But a Florida program -- now expanding to other states -- is turning seniors into sleuths, giving them the ammunition they need to finally get even.
In their 66 years together, Mac and Ethel Foster haven't argued over much. But a mattress pad almost put an end to their marital bliss.
After a high pressure sales pitch, Mac Foster plunked down more than a thousand bucks on a supposedly magnetic mattress pad. Instead of relief for his chronic back pain, it created new pain for his wife ...
"There's little hard pellets ... They just seemed to hit me right at the hip bone," Ethel said of the pad.
It turns out the magnetic mattress pad didn't even have magnets.
So the Fosters got mad, joining Seniors Versus Crime, a volunteer program that turns senior victims into senior sleuths. For the Fosters, that meant tracking down the mattress salesmen who had scammed more than 60 other retirees.
"Each of them are like assistant attorney generals," said Florida Attorney General Charlie Crist. "They have to have heart and you have to have guts and the seniors in this program have both."
Senior sleuths aren't just offering moral support to their peers; they're also making the bad guys pay, so far recovering more than $3 million dollars in Florida alone.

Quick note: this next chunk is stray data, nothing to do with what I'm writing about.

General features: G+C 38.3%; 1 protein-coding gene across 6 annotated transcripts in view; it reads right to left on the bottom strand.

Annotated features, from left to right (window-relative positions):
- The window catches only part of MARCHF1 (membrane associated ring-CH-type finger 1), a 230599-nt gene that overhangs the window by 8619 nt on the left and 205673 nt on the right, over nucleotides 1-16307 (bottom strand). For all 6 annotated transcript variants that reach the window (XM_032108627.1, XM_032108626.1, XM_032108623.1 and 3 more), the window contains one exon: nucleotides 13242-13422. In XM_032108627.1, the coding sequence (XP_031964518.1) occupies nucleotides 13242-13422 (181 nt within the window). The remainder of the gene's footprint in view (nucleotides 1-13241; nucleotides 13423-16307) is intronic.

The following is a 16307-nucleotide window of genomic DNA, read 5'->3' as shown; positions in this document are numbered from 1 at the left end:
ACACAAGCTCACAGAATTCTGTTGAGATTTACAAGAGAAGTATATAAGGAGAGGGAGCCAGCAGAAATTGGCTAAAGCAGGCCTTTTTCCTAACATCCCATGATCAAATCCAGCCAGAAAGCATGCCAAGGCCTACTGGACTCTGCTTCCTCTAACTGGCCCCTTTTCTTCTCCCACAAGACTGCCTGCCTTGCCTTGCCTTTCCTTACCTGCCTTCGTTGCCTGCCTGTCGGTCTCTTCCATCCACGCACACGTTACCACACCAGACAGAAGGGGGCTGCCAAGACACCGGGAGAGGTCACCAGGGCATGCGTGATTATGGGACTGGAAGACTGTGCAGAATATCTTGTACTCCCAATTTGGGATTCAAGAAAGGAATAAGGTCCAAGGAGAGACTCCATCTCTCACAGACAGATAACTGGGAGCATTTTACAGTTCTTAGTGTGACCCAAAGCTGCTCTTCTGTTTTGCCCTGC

Senior sleuth Ruth Randall has collected more than $150,000 on the cases she's closed.
"If they're ducking me, I call them up very nicely or very nastily, depending on who he is or what he has to say," she said.
Another senior sleuth, Martha Gibson, came to Ruth with a badly botched air conditioning job. She had tried to get help at several other government agencies. But it was Ruth who got her $3,700 back in no time.
"She's a tiger, I tell you that!" Martha said.
During an undercover government sting in her home, another senior sleuth, Evelyn Burton, helped to bust a bogus water purification salesman.
"I just let him talk and he didn't scare me. You know, the investigators were in the next room, and besides, I had a nice little gun in the house," she said.
They may look mild mannered, but these senior private eyes don't like to be taken, and now they're finally getting a chance to settle the score.
"She got her check,'' says Randall, closing another case.